1Developing Learner-led Knowledge Generating Online Communities Based on Engaging the Online Learner (Conrad and Donaldson, 2004)
2What Does Being Empowered Mean? Webster: to give power to; authorize; enable
3Reflection Question #3: What could be learned if the instructor got out of the way???
4Power Sharing Shared not “transferred wholesale” Faculty make key decisions – not allDecisions have student inputGradual process(Weimer, 2002)
5What Should Learners Have the Power to Do? Expand outcomesDevelop new insightsHelp others develop knowledgeShare their knowledgeLead knowledge generation
6What Do Learners Need to Lead? Instructor “permission”Tone of the courseClear guidelinesBase outcomesIdeas for activitiesFew restrictionsAdequate planning timeCheckpointsSupportive PeersConsequences for lack of supportProcess to evaluate supportModeling of activities by instructorReason to do itApplication / relevance to their lives
7Key Activity Elements Timing Determiner (instructor or learner?) Degree of “open-ness” and creativityLevel of authenticityAbility to discuss more than “the” answer
8The Phases of Engagement (Conrad and Donaldson, 2004)
9Phase 1 Phase 2 Learner - Newcomer Instructor - Coordinator of Interactions (Social)Activities are social / orientation-likeExamples: Icebreakers, individual introductions, discussions concerning community issues such as Netiquette rules and EmoticonsLearner - CooperatorInstructor - Structural EngineerForms dyads of learners in anticipation of larger group formationActivities require critical thinking, reflection and sharing of ideasExamples: Peer reviews, activity critiques, case studies
10Phase 3 Phase 4 Learner - Collaborator Instructor - Facilitator Activities require small groups to collaborate, problem solve, reflect upon experiencesExamples: content discussions, role plays, debates, jigsaws, etc.Learner - Initiator of interactivityInstructor - Community MemberActivities are learner-designed and/or learner-ledExamples: Group presentations and projects, learner-facilitated discussions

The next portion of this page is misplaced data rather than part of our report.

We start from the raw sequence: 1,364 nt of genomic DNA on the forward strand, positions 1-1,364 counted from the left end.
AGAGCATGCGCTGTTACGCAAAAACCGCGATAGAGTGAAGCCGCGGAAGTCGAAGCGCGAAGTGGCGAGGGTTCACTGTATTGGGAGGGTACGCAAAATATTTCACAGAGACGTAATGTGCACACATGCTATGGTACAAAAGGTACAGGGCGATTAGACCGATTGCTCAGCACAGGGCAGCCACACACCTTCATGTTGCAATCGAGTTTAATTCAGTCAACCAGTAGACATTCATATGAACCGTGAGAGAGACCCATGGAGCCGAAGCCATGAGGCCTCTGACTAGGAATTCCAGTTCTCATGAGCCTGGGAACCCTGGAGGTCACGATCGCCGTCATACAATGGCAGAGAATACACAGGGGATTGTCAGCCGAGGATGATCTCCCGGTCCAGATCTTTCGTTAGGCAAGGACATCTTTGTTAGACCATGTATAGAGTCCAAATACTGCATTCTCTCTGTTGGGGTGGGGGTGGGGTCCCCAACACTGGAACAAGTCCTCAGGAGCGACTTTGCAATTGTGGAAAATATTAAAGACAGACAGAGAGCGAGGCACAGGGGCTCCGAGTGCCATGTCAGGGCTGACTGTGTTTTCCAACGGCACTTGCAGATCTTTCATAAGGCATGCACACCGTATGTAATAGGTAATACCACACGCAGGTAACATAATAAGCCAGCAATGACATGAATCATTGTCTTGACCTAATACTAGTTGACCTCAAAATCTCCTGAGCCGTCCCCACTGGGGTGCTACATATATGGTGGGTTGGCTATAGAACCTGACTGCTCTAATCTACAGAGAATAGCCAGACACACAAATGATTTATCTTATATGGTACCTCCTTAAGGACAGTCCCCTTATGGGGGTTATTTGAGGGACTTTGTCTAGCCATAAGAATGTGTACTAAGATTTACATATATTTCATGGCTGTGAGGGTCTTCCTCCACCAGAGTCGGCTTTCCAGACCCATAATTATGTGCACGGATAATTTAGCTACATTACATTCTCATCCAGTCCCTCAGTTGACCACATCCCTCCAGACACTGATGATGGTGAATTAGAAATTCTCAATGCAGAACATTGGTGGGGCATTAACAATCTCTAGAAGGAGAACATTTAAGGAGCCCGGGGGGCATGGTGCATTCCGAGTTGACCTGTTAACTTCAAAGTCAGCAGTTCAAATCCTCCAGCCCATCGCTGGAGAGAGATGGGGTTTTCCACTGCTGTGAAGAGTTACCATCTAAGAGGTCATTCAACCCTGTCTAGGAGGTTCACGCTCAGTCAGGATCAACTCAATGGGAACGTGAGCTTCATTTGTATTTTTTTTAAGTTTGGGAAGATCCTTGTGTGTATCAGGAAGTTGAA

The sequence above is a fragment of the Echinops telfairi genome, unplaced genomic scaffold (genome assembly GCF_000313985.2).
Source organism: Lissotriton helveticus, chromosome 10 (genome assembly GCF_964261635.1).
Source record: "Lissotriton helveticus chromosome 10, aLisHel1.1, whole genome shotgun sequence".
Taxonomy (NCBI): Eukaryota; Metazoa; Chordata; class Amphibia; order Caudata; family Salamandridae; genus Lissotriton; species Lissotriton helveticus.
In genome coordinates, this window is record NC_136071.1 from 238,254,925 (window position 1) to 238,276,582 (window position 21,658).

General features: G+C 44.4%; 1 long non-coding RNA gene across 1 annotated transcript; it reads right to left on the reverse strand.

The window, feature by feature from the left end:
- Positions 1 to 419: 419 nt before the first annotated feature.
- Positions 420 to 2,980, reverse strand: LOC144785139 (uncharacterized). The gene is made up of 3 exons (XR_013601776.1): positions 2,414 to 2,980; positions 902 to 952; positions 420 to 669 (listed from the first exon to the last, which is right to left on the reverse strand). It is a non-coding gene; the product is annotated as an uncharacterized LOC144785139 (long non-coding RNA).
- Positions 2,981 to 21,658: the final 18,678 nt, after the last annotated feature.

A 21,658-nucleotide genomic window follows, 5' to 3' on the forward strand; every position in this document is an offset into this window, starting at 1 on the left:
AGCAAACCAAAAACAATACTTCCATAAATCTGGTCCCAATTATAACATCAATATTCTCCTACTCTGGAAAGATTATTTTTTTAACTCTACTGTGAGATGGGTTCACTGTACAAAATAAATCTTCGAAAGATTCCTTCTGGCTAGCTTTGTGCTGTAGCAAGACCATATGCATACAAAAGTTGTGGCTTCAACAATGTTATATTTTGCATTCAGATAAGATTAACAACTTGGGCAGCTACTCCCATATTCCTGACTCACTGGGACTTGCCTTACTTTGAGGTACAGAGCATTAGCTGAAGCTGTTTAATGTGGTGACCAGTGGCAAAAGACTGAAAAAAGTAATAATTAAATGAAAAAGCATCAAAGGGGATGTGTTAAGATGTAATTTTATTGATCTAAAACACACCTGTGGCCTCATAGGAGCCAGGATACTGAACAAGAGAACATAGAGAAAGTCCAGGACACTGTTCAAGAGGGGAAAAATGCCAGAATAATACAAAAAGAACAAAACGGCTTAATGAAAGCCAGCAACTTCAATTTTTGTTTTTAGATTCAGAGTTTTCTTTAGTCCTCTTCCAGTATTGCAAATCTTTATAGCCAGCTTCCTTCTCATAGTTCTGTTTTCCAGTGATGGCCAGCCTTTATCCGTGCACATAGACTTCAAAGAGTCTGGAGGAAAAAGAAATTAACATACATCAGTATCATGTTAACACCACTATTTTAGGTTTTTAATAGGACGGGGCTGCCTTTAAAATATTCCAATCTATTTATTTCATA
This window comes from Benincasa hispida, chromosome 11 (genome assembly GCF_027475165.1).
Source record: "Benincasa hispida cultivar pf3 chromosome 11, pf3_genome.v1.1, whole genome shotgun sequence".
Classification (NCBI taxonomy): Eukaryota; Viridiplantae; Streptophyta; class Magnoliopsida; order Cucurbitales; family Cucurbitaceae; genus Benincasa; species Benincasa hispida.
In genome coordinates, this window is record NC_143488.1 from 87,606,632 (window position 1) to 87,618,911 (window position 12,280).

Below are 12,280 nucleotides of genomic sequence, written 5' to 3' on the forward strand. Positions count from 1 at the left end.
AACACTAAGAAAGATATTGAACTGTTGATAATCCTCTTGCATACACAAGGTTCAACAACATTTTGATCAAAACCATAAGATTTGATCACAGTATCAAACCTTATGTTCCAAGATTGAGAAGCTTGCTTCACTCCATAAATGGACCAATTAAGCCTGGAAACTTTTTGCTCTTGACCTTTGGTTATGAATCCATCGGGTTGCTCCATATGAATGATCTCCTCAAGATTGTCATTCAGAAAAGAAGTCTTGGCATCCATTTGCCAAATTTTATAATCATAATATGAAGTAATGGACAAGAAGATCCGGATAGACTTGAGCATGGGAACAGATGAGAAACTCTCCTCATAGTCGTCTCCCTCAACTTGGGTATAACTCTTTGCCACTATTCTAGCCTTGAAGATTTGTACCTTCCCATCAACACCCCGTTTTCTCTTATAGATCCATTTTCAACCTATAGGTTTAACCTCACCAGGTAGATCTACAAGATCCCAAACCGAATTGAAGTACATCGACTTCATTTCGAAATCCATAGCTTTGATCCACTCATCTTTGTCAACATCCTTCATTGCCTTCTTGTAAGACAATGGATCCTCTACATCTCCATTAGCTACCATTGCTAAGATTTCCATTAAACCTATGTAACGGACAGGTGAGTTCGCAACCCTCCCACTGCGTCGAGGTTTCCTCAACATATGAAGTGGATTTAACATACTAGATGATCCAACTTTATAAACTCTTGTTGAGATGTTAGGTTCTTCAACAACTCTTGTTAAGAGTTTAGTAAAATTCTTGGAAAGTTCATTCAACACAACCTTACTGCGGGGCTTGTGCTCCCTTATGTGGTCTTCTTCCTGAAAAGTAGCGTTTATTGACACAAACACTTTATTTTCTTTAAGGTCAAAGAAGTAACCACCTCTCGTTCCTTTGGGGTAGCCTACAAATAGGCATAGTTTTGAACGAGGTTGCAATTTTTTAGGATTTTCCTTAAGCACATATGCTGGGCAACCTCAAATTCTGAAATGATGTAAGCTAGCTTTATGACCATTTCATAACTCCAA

11Individual vs. Team-led Safety in numbersHelps build confidenceProvides multiple perspectives for activity developmentSmall Teams3 to 5 membersminimizes learners opting out of the activity or TOO many voices.Peer accountabilitypeers evaluate the participation and activity quality
12Activity - Team Building You are with a group of fellow students in a hot air balloon. It has been a delightful journey until you notice that you are quickly descending for no aparent reason. Dangerous power lines are below the balloon and quick action is necessary. One of you will need to be sacrificed over the side so that the rest will live.Explain to the group at your table why you should be chosen to survive. Your explanation should include what you will offer to the team as a project member. Remember, your life and the survival of the team will depend on the strength of the members chosen.
13Activity Outcomes Convey basic outcomes in syllabus Communicate that learners could develop additional ones for the activityLearners should communicate outcomes to instructor
14Choosing Activity Type Appropriate to type of outcomeSimpleTechnologicallyPedagogicallyExamples:PresentationsDiscussionsRole-playsDebatesGames